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Artificial turf legalized in West Valley City in response to drought

Jason Dent

As part of an experiment to combat Utah’s drought emergency, portions of grass around West Valley City Hall have been replaced with artificial turf.

The West Valley City Council voted last month to enact an ordinance that would legalize artificial turf. The act of using artificial turf has never been explicitly prohibited, but leaders of the city are giving the ordinance their blessing.

Wayne Pyle, West Valley City Manager, says that the experiment has been in place for about six months. Pyle says the city wanted to test out the turf to see how well it wears throughout the winter and so far, it’s worn very well. Pyle also added that the turf is easy to maintain and doesn’t require any water.

While it’s still restricted in some communities, artificial turf is quickly becoming one of the many options cities are now considering in response to Utah’s ongoing drought. Cameron Diehl, executive director of the Utah League of Cities and Towns, says that cities from St. George to Logan are examining their landscaping ordinances in an effort to save water.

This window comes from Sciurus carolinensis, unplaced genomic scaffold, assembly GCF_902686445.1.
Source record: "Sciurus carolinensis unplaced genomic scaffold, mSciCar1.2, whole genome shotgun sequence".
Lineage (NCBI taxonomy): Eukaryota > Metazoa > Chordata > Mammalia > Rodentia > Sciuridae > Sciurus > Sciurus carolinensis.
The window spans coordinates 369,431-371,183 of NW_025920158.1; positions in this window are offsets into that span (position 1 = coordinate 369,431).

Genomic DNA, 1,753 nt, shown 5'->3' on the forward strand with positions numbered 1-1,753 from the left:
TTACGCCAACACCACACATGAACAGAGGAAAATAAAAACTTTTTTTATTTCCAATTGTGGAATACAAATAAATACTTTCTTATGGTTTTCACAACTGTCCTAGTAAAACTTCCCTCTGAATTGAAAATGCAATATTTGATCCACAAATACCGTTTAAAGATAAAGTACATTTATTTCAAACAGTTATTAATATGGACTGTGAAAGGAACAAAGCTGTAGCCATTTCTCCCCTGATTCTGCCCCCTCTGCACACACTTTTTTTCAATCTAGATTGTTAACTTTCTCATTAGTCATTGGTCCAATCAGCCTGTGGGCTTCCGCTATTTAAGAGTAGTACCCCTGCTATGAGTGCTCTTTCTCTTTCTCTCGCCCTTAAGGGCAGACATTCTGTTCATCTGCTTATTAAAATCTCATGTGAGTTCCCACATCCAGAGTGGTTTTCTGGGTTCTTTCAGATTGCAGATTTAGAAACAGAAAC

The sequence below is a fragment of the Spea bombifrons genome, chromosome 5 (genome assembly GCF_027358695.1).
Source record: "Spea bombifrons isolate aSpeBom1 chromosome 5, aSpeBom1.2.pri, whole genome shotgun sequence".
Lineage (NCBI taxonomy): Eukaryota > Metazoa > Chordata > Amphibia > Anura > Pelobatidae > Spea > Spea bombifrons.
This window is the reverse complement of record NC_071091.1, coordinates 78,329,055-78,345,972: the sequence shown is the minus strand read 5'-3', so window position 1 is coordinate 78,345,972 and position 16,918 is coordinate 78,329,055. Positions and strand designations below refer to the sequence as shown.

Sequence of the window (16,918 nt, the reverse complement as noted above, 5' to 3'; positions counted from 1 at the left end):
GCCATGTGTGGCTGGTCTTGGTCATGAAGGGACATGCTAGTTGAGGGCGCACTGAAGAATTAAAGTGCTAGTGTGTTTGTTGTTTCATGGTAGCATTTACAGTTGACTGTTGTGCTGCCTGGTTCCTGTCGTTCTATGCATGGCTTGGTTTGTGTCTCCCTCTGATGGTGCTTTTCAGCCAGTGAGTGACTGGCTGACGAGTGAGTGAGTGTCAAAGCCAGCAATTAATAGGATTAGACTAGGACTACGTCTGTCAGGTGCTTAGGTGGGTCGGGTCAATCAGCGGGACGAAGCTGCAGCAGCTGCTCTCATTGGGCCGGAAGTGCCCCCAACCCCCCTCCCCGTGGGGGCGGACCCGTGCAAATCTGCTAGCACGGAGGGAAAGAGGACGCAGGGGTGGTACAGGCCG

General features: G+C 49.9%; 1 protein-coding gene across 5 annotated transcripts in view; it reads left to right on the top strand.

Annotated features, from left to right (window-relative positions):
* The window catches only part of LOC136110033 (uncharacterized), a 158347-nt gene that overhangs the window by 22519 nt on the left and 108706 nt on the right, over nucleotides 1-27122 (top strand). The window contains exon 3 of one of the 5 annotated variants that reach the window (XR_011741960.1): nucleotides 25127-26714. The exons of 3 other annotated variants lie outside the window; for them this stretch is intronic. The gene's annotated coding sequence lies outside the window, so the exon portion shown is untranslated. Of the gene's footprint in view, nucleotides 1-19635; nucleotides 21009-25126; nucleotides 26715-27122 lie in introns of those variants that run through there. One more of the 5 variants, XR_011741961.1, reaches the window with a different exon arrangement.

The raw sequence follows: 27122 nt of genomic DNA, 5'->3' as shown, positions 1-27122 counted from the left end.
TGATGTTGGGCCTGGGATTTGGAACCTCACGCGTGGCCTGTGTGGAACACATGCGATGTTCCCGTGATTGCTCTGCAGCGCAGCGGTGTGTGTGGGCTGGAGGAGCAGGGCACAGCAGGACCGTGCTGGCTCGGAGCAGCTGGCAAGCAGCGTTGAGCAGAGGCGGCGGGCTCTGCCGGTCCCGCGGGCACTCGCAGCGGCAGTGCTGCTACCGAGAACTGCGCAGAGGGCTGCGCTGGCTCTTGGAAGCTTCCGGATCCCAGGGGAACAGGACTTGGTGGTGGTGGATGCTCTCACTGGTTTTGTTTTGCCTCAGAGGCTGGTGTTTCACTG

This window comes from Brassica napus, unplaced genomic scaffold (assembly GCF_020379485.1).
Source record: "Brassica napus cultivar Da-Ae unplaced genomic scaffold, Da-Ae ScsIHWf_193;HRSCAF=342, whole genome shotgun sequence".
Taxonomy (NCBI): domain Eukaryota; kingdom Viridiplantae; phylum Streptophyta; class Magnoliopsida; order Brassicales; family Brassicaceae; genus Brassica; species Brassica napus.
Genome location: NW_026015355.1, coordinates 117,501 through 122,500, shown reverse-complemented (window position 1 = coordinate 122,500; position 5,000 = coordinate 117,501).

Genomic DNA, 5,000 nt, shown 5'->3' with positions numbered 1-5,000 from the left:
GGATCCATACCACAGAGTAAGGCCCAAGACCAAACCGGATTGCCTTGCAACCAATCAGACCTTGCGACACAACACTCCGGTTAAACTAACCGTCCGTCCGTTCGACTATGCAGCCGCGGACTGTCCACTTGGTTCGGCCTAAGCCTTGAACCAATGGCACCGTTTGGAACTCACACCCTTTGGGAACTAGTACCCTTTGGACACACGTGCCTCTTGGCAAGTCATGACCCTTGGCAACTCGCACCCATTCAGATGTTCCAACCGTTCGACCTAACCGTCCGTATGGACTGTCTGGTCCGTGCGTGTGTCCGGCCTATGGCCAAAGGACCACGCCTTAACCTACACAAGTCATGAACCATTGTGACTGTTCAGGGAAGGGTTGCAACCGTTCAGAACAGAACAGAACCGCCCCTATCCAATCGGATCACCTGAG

Some changes that cities plan on making range from getting rid of park strips to moving away from a required “minimum” amount of lawn to a “maximum allowed.”

Diehl says that more city councils will start to unveil landscaping ordinances in the next few weeks and months.

Jared Gereau is pursuing a Journalism major with an emphasis in Social Media at Utah State University. He is planning on using his experience to pursue a career with USU Athletics sometime after he graduates. In his free time, Jared enjoys watching movies, playing games and creating content for his YouTube channel.